Wednesday, February 25, 2015
A milder-than-usual winter has vegetable gardeners itching to get their hands in the soil. But that’s not a great idea.
“One of the biggest mistakes people make is to plant too early,” said Weston Miller, a horticulturist with Oregon State University’s Extension Service. “They get excited when it’s sunny for a few days, put plants in the ground and think they will grow. But the seeds either rot from damping off fungus or germinate very slowly. At the very least, they’ll be stressed for the rest of the season and never catch up.”
Wait at least until the end of February or first part of March in the North Willamette Valley, he advised, and then only plant cool-season vegetables like peas, arugula, mustard, radishes and turnips.
In April, he said, expand the palette to include carrots, beets, scallions, chives, parsley and cutting greens that are easy to grow from seed; or plant already-started transplants of kale, head lettuce, chard, leeks and onions.
An inexpensive soil thermometer helps keep planting time in perspective.
“Soil temperatures right now are in the 40s,” Miller said. “That’s too cold. Fifty degrees is a good benchmark for cool-season crops. And the soil should be 60 degrees or more for warm-weather plants like tomatoes, peppers and basil. In fact, for tomatoes it should ideally be 65 to 70.”
If you can’t resist the urge to plant, Miller recommended using some sort of protection from the chill like a floating row cover, individual glass or plastic cloches, or even milk jugs or soda bottles with the top cut out and turned upside down over plants. For directions on building a large, greenhouse-type cloche with PVC pipe and plastic, check out the OSU Extension guide on How to Build Your Own Raised Bed Cloche.
Whether the warm winter will mean soil warms earlier this year is a matter of conjecture, Miller said. There still could be a cold snap in the next month.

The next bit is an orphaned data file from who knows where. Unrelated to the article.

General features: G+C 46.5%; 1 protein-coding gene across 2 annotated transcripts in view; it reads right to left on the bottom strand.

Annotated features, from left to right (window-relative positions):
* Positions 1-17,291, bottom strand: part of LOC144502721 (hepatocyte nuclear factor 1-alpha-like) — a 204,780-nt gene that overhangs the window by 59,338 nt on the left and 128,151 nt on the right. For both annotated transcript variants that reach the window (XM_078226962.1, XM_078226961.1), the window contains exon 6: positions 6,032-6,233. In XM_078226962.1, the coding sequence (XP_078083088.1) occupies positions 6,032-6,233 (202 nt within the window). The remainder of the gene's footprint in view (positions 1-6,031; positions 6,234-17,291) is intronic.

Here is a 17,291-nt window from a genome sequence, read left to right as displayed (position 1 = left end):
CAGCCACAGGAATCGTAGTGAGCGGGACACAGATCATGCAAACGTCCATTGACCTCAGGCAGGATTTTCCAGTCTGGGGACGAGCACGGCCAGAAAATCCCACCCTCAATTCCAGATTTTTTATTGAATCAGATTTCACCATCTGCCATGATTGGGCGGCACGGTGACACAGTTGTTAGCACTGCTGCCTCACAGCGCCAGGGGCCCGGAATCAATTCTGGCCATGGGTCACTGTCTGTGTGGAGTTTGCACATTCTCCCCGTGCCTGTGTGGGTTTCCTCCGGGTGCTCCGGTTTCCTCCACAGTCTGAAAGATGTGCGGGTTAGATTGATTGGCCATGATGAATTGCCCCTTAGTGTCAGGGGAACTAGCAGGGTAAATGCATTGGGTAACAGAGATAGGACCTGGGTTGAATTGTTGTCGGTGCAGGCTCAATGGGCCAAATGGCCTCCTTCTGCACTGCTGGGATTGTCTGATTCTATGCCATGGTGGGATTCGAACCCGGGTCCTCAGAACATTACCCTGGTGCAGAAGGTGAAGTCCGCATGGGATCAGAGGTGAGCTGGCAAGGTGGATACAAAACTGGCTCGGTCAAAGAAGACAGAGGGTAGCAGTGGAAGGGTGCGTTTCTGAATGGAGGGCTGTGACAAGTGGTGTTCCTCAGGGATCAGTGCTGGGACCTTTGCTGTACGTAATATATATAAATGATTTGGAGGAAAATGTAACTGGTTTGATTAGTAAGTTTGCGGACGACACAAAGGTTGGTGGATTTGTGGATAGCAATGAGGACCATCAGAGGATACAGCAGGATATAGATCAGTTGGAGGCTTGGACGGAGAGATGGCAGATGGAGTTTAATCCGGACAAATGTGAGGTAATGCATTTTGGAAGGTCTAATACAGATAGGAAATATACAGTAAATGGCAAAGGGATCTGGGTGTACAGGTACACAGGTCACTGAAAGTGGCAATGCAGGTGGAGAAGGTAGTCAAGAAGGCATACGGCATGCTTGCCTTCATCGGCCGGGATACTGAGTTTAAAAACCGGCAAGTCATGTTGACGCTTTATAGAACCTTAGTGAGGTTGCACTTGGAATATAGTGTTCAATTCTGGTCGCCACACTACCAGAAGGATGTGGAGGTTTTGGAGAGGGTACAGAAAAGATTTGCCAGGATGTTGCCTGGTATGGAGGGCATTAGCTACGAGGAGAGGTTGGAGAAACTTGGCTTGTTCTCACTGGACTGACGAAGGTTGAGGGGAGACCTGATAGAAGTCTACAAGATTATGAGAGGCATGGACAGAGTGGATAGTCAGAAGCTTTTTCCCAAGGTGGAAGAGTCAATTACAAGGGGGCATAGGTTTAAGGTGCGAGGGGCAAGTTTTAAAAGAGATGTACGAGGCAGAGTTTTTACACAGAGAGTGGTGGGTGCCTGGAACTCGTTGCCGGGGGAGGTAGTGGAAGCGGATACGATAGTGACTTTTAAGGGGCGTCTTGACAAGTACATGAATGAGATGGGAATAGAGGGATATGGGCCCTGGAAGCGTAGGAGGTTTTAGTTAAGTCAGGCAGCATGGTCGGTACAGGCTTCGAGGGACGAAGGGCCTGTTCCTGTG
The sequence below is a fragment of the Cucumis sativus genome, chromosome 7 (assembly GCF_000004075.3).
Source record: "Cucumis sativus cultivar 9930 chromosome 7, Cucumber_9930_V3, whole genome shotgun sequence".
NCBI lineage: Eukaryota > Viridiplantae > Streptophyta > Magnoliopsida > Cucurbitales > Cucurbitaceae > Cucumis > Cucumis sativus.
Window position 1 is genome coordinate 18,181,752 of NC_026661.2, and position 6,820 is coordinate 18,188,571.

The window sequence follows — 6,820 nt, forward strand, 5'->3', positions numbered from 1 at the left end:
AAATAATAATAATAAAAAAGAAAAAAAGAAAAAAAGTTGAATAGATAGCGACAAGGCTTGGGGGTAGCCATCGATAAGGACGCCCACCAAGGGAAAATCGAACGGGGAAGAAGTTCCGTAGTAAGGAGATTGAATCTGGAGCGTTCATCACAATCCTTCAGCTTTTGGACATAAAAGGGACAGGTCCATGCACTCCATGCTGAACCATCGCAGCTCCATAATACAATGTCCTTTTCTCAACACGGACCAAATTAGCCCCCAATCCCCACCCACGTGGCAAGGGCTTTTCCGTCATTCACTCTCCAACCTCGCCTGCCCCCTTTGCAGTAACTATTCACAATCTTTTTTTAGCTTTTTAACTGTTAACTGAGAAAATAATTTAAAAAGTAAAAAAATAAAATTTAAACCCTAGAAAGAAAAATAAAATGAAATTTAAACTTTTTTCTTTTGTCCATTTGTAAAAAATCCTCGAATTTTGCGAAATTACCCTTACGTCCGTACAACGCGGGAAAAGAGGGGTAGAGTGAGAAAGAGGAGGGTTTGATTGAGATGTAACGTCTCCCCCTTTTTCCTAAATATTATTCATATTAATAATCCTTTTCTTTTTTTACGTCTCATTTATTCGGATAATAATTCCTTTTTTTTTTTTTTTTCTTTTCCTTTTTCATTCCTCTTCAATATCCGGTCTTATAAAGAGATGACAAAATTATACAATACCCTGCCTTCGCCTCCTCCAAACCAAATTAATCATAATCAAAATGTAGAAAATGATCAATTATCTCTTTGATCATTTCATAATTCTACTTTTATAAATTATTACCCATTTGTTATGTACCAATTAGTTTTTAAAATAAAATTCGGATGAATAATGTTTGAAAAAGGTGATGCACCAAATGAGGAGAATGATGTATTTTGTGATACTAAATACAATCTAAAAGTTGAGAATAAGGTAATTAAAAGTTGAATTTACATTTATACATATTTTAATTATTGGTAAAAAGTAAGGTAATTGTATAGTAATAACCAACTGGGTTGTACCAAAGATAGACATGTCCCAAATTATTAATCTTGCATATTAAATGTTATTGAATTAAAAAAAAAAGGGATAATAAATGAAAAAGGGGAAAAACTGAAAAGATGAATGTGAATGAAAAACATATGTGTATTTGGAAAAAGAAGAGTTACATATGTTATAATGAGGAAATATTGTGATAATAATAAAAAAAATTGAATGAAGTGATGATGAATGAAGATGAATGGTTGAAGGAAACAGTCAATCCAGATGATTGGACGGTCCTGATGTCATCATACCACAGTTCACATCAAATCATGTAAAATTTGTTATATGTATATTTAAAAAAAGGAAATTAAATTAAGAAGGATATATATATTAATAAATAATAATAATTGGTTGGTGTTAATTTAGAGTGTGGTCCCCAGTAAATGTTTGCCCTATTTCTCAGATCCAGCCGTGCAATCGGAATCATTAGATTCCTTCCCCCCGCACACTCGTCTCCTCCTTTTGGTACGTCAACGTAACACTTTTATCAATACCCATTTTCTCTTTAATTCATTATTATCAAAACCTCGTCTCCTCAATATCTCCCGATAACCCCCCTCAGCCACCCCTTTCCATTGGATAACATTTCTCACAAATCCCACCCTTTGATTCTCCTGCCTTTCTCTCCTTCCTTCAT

“Gardening depends on the weather, which is unpredictable,” he said. “But it pays to wait.”
You’ll find more information about vegetable gardening, including schedules for planting, in the comprehensive Extension publication called Growing Your Own.
Five Tips for a Successful Garden
• Prepare the soil. For existing garden beds: Add 5 to 10 pounds per 100 square feet of lime in the fall. Before planting, add a moderate amount of compost (¼ to 1 inch) and a balanced fertilizer (all three numbers on the bag are the same) according to package directions. Incorporate the materials into the top 8 to 12 inches with a digging fork or spade. Rake bed before planting seeds or transplants. For new garden beds: Remove sod or weeds to expose soil. Liberally add 4 to 6 inches of compost, agricultural lime and a balanced fertilizer and incorporate into the top 8 to 12 inches with a digging fork or spade. Prepare seed or transplant bed with rake.
• In addition to adding complete fertilizer to the soil, use a soluble fertilizer like fish emulsion for transplants, especially early in the season or if the plants are not thriving.
• Use transplants when possible. Crops that do best when seeded directly into the garden include carrots, parsnips, beets, radish, turnips, mustard and arugula. Most other crops can and should be transplanted to make the gardening process easier, particularly for weed control. Grow your own transplants or look for high-quality starts (not root bound, stunted, off-color) at the garden center for best results.
• Control weeds early in the growth cycle of your veggies.
• Monitor and control slugs and other insect pests often. Keep an eye out for slugs. Find them under debris and in the folds of plants and dispatch them by dropping into soapy water or cutting them in half with scissors. Look for aphids, imported cabbage butterfly larvae, and other pesky critters on the underside of the leaves. Squash them.
-Weston Miller, horticulturist, OSU Extension Service